By Stephen L. Ferraro, CPA/ABV/CFF, MAFF, CVA, CEPA
Whether working for the Plaintiff or the Defendant, selecting a forensic CPA and commercial damages expert is typically a very important decision all attorneys need to make in a complex commercial litigation matter. In most cases the jury, and even the trier of fact, will not be very well versed in the financial issues. Consequently, the damages expert needs to be a person who can explain complex accounting and financial concepts in a clear, concise and easy to understand manner. A capable expert will be able to explain how these concepts relate to the economic damage model and supporting calculations. As many attorneys recognize, finding a suitable expert can be a challenging process.
Several factors must be taken into consideration before selecting the right expert, particularly if the prospects for deposition and/or trial testimony are significant. Engaging an experienced and knowledgeable expert who has previously testified in a deposition and/or trial can be very valuable for the attorney and their client. The following are some specific factors that should be considered when selecting a commercial damages expert:
Relevant and Current Training: The expert should have formal forensic training specific to the calculation and presentation of commercial damage analyses in a litigation or similar contentious environment. Many organizations which grant supporting forensic credentials (discussed below) require that minimum continuing educational requirements be met to maintain their designations. A typical requirement is 120 hours over a three-year period…or. on average, 40 hours per year.
Related Forensic Experience: Attorneys should evaluate the commercial damage expert’s amount of relevant experience. Look for a damage expert who has worked on comparable cases. While lack of prior industry experience in most cases is not a deal breaker, it might be preferred in certain instances.
Previous Testimony Experience: Attorneys should investigate previous cases to see the opinions and reports the damage expert has issued in the past for deposition or trial. Counsel should also find out whether an expert has been subject to Daubert challenges and/or has had their opinion excluded at trial. This is a critical part of the selection process.
Supporting Credentials: The damage expert’s credentials are an important part of the decision-making process. The attorney should look for a damage expert with relevant credentials governed by the American institute of Public Accountants (AICPA), the National Association of Certified Valuation Analysts (NACVA) and other relevant organizations. Some of the more pertinent credentials are the following: Certified Public Accountant (CPA), Master Analyst in Financial Forensics (MAFF), Certified Business Appraiser (CBA). Chartered Financial Analyst (CFA), Accredited in Business Valuation (ABV), Certified in Financial Forensics (CFF) and Certified Valuation Analyst (CVA). The damage expert should also be an active participant in the organizations that monitor their relevant designations.
Communication Skills: It’s important that the attorney evaluate the damage expert’s communication skills. The attorney should consider how the expert will communicate their findings during testimony and determine if that communication style will be effective.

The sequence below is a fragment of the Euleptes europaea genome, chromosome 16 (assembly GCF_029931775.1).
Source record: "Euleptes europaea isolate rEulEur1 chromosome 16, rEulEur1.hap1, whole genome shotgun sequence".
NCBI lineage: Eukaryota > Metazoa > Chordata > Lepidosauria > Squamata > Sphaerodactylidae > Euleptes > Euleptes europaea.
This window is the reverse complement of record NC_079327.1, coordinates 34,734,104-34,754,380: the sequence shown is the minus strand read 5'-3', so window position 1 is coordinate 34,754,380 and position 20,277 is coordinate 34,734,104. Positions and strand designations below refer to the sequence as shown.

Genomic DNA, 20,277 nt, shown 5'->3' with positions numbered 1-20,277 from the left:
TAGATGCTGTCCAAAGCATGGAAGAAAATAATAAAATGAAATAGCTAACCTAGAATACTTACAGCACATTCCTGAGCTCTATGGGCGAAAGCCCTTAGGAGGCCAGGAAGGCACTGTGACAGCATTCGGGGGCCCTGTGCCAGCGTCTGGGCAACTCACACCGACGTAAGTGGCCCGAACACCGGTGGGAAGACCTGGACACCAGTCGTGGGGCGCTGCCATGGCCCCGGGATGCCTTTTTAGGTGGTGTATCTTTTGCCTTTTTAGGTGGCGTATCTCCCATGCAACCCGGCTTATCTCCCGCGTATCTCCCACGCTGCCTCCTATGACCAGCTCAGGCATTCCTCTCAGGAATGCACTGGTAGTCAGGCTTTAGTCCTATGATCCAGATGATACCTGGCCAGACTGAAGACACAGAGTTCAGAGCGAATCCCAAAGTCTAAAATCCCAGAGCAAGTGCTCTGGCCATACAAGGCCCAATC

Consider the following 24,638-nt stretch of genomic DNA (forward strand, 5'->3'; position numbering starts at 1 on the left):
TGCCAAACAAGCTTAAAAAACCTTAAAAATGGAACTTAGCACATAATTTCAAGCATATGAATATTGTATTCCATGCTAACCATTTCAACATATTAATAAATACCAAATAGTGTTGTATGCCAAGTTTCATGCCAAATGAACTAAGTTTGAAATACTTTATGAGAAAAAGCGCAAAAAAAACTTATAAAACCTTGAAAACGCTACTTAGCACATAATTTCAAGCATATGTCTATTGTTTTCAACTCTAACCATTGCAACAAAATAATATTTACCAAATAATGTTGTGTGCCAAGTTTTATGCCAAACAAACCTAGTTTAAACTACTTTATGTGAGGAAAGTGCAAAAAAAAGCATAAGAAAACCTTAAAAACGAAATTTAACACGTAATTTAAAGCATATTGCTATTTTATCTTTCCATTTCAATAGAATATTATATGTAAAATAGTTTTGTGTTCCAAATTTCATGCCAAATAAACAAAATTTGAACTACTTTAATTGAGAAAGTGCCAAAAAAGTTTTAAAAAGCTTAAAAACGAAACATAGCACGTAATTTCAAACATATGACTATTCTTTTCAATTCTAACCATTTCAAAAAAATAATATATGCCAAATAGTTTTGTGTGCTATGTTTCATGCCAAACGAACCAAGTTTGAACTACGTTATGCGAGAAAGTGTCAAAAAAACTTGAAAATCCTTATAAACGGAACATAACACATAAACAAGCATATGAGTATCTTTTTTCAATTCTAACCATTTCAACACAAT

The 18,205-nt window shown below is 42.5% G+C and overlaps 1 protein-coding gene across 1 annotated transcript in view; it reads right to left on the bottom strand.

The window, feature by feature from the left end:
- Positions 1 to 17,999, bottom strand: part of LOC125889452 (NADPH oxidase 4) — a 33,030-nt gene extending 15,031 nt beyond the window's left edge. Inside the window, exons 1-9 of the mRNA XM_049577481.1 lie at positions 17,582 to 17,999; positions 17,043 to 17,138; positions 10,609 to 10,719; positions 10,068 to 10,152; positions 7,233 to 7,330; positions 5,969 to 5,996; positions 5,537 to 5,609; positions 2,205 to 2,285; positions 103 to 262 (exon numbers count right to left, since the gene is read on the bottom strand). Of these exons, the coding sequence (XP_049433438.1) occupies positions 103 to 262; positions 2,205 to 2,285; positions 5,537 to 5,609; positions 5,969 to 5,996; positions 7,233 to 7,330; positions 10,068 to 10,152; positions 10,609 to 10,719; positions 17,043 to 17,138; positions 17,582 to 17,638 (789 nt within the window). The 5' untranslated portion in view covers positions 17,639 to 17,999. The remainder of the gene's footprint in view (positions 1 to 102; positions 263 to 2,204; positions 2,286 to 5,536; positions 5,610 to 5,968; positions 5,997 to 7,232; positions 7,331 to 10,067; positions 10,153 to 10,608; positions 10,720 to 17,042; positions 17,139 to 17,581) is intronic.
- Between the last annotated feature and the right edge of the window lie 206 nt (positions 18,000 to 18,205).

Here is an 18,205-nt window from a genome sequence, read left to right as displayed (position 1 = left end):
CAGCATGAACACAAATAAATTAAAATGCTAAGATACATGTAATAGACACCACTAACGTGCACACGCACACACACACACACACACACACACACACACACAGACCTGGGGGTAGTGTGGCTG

Positive References: Attorneys should also ask for prior case references from the expert and contact their colleagues to see if they have any prior experience or knowledge in working with or against the damage expert. There are many instances in which attorneys’ partners or colleagues have prior dealings with a damage expert and can give good insight into whether he or she will be a fit for a case.
Once the attorney has selected a commercial damages expert it’s important for them to keep the following in mind when working with the expert and preparing for your case:
Scope and Timing of Work: The damage expert should understand the scheduling order and work to develop the expert report and prepare for potential deposition and trial testimony. The attorney should understand the time it will take for the expert to prepare the report based on the scope of the assignment.
Damage Theory: Explore and debate various damage theories with the damage expert and decide together which damage theory best matches the facts of the case.
Document Requests: Whenever possible, the damage expert should make a formal document request well before discovery closes. This should allow for an initial review of preliminary documents and a follow up document request, if necessary. It’s imperative to provide the expert with all the necessary documentation for their analysis to enable them to prepare a sound expert opinion or rebuttal report.
The Expert Report: Discuss the requirements of the expert opinion or rebuttal report and the level of detail that needs to be included.
Preparation for Deposition and Direct & Cross-Examination: Work with the damage expert to prepare them for direct and cross-examination. Prior to deposition and trial, the attorney and damage expert should evaluate the opinions issued and information used in the expert report to anticipate the questions that might be asked in deposition and cross-examination. It is critical for the attorney to communicate questions or topics which may be asked by opposing counsel so the damage expert can be adequately prepared.
Attorneys who understand the process for selecting and working with a commercial damage expert can improve their chances of successful outcomes. Once engaged, the expert and counsel should work together to make sure that they both understand the scope of the assignment for both report as well as deposition and trial preparation.